VW Piëch Is Dead, Leaving Impressive Legacy, Bruised Egos.
“With a self-confidence bordering on and perhaps crossing into arrogance, Piëch ruled VW with an iron fist, listening to few and firing many who dared question his supreme wisdom. Cowed and fearful, giant VW was run by one man”
Ferdinand Piëch, who died Sunday aged 82, achieved great results by rescuing Volkswagen from a financial crisis and leading it to become the world’s biggest auto maker, but his aggressive management methods probably wouldn’t be acceptable today.
Bob Lutz, now 87 and another industry legend and former vice-chairman of GM and veteran of Chrysler, Ford and BMW, described Piech this way in his book “Car Guys vs Bean Counters, The Battle for the Soul of American Business”.
“With a self-confidence bordering on and perhaps crossing into arrogance, Piëch ruled VW with an iron fist, listening to few and firing many who dared question his supreme wisdom. Cowed and fearful, giant VW was run by one man,” Lutz said.
Lutz added in an interview with the Financial Times Tuesday that he once asked Piëch how had achieved such impressive quality on the little Golf family sedan. Piëch allegedly said he assembled all his engineers and manufacturing operatives and said this.
“In six weeks I want 3-4 millimeter gaps on everything. If I don’t have it, everyone in this room will be fired,” Lutz quoted Piech as saying.
And his methods worked. When Piëch took over VW in 1993 it had revenues of about 40 billion euros ($44 billion) and lost almost 1 billion euros ($1.1 billion). In 2019, VW’s revenues will be close to 240 billion euros ($267 billion), while net income should reach more than 13 billion euros ($14.4 billion.
But on the way to becoming the world’s biggest automaker by sales, Piëch was unable to match the productivity and profitability of Toyota, which sells almost as many cars globally as VW. In 2015, VW employed 600,000 people to produce 10 million cars while Toyota employed 340,000 to produce just under 9 million cars. That ratio is unlikely to have changed much since then.
Investment researcher Evercore ISI has long been a critic of the current VW setup, because of its ultimate control by the State of Lower Saxony and labour unions which often vetoed attempts to sharpen up VW governance and strategy. They have often combined to stop plant closures and attempts to make it more efficient. But Evercore also recognized the great contribution made by Piëch.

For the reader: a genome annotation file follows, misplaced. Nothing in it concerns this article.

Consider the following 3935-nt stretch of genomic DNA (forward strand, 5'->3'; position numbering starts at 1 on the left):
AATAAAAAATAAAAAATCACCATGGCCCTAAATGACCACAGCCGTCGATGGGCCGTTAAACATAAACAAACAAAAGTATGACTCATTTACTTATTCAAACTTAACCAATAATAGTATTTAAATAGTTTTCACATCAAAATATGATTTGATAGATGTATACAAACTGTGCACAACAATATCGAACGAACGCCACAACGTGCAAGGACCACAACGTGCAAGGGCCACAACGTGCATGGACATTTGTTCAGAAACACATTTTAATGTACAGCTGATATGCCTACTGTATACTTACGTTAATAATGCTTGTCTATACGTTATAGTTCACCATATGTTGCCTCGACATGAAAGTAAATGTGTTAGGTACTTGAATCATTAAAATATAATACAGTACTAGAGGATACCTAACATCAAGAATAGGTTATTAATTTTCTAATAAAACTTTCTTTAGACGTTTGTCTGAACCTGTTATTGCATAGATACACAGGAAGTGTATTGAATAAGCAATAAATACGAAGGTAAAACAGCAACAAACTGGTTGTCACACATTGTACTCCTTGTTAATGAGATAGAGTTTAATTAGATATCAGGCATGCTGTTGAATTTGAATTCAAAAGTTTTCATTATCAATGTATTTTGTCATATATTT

“With the exception of the Diesel crisis, VW has gone from strength to strength during F. Piëch’s time as CEO (1993 – 2002) and Chairman (2002-2015). Following his dispute with management, he retired from the top of VW’s supervisory board and subsequently sold his 14.7% stake in Porsche SE to his brother Michel Piëch in 2017,” Evercore ISI analyst Arndt Ellinghorst said.
News that VW had deceived regulators about the level of emissions in its diesel engines, which came to be known as “dieselgate”, emerged in 2016.
But Piëch was more than an effective manager. He had a great reputation as an engineer and innovator, according to Professor Ferdinand Dudenhoeffer of Germany’s Center for Automotive Research (CAR).
“Without Piëch, the car world would look different today. His life was the car and he also created great things in the car world, including his platform strategy of the VW Group, innovations such as lightweight construction with aluminum for production vehicles, a series of highly innovative engines, and at the same time acted very strategically,” Dudenhoeffer said.
The platform strategy meant taking basic engineering from VW cars and SUVs and using this to make vehicles for the mass market brands like Skoda and SEAT, while premium Audis and Porsches are often thinly disguised Volkswagens, but much more expensive. Piëch also bought luxury brands like Bentley, Lamborghini and Bugatti, which also contain much engineering from lesser brands.
There was a price to pay for managerial arrogance though, according to Reuters’ Breaking Views column.
“Less tangible but perhaps more damaging is the legacy of Piëch’s autocratic governance. The fear he inspired not only silenced dissent, but, combined with the high expectations he set, arguably contributed to VW’s costly diesel-emissions crisis,” Breaking Views columnist Liam Proud said.
The cost of dieselgate is currently about $30 billion, and counting.
Other big failures included the VW Phaeton sedan, the Bugatti Veyron supercar and the Audi A2 hatchback. VW engineers on the Phaeton were tasked with producing a luxury sedan as good as a Mercedes. Amongst other demands it had to be able to cruise effortlessly all day at 180 mph with the air conditioning on in Sahara conditions.
Lutz summed up Piëch this way.
“While his stubborn sense of infallibility led to one or two colossal blunders, such as the beautiful but failed VW Phaeton, a $100,000 luxury car that was doomed by its VW badge, Piëch’s strong direction and insistence on excellence made the VW Group, including Audi, SEAT, Skoda, Lamborghini, Porsche and Bentley into a global automotive powerhouse,” Lutz said.